Bishop's attitude to strike seen as 'unhelpful'

THE Government thought Bishop Edward Daly's attitude towards the IRA/INLA dirty protest and first hunger strike in the Maze "not particularly helpful," according to secret state papers released under the 30-year rule.

According to an intelligence assessment compiled from "delicate sources" Bishop Daly and Cardinal 'Fiaich were offside as far as the Northern Ireland Office (NIO) and Downing Street were concerned.

The assessment was a reaction to the first hunger strike at the Maze, which was led by infamous Belfast IRA man Brendan Hughes in late 1980, who had at the beginning of the Troubles spread republican propaganda in Londonderry on an An Phoblacht paper round.

The current Foyle Sinn Fin MLA and former IRA man Raymond McCartney and Dungiven native Tom McFeely - the latter served 12 years in the Maze for robbing a post office and shooting and wounding an RUC officer during a siege of a house in County Londonderry - were also on the strike.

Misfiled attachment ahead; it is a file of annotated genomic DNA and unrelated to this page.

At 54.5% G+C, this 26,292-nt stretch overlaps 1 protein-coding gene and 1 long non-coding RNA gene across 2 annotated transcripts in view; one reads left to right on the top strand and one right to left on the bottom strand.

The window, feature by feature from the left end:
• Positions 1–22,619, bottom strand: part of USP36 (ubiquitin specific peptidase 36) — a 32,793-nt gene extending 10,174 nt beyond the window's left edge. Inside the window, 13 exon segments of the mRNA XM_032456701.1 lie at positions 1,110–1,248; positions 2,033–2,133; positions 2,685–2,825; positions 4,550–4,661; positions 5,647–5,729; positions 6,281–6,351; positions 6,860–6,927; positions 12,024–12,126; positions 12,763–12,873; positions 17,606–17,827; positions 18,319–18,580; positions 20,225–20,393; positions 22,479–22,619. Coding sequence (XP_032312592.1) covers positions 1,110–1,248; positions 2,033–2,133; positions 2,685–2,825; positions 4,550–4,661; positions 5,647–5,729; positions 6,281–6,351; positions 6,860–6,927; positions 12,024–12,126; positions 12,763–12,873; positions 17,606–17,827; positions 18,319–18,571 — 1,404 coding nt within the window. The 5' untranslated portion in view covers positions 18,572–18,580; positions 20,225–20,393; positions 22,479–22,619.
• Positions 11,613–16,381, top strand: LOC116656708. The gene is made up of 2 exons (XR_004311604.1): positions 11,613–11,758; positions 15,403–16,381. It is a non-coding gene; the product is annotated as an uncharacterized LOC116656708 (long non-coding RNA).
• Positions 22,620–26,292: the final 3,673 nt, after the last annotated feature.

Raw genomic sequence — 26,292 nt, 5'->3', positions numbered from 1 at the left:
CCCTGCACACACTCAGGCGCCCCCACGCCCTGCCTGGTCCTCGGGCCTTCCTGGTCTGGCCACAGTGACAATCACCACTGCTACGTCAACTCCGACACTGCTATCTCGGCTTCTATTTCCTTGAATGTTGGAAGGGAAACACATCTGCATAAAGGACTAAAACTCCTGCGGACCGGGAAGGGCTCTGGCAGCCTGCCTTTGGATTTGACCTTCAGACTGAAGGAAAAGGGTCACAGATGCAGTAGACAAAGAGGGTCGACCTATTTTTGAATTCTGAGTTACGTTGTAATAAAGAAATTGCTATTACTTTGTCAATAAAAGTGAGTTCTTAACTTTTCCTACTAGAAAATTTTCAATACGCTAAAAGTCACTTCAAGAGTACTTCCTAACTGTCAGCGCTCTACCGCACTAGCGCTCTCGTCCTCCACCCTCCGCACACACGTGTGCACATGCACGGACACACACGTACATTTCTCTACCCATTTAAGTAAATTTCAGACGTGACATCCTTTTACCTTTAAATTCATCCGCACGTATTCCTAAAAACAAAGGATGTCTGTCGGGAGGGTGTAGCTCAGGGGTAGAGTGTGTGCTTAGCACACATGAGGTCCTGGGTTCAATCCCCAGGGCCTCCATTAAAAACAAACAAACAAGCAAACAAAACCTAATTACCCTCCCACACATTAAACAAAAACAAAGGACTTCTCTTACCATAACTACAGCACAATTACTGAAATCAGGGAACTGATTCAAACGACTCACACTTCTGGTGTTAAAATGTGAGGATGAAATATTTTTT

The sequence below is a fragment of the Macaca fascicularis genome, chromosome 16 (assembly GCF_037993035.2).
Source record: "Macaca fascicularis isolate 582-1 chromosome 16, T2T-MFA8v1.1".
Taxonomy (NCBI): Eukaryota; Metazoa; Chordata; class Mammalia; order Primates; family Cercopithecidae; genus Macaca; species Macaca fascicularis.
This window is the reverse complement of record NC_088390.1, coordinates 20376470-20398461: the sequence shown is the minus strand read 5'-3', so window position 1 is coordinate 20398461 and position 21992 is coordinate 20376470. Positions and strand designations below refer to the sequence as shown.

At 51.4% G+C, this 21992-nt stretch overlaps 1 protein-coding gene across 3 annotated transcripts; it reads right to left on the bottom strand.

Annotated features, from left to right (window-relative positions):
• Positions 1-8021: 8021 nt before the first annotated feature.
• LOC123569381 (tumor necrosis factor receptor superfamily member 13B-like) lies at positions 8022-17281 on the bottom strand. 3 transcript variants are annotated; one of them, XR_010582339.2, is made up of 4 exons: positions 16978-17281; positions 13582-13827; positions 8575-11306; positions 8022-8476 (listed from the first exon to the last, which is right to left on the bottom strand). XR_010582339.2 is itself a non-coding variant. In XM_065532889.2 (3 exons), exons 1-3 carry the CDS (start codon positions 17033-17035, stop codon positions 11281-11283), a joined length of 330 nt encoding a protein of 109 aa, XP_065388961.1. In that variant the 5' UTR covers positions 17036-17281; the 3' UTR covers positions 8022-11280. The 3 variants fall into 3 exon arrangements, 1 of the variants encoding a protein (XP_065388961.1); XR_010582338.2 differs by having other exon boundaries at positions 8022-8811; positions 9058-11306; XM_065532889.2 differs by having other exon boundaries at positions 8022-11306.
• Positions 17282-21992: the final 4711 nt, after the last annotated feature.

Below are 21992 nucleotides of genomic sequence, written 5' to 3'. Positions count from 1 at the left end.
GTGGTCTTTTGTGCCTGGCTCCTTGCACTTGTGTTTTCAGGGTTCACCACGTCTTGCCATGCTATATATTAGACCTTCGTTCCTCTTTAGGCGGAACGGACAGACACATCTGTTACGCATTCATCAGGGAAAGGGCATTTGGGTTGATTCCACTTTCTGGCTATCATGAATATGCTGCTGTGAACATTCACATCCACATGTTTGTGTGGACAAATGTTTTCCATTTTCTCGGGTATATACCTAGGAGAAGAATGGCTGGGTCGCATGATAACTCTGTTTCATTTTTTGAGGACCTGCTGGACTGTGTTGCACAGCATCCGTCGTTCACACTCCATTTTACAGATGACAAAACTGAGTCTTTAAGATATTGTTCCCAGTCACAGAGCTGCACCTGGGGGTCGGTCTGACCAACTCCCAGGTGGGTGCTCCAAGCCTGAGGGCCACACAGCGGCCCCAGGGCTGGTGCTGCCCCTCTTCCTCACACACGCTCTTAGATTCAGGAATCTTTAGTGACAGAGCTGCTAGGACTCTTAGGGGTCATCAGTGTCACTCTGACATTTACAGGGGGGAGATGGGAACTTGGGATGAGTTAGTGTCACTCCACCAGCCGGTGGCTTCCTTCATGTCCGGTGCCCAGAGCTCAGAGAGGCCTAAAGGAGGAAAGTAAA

Never-before-published documents show that the attitude of the Catholic Church was of some importance to the minds of the state authorities and that the Government would have preferred a more robust line from Cardinal 'Fiaich and Bishop Daly.

The sticking point appears to have been their attitude towards the prisoners' demand of the right to wear their own clothing - one of five which included rights to association, to one visit/one parcel per week, to refuse prison work and the restoration of remission.

Cardinal 'Fiaich and Bishop Daly had been involved in lengthy talks with the Government during 1980 in a bid to end the blanket protest.

But after an announcement by the Churchmen on October 24 that the authorities would allow the prisoners wear their own clothes and a subsequent disavowal by the Government who said they would be allowed to wear a 'civilian-type' uniform, Hughes announced the commencement of a hunger strike on October 27.

As the secret memo states: "Although individual priests (including Father Faul) are undoubtedly doing their best, the Church is not being particularly helpful.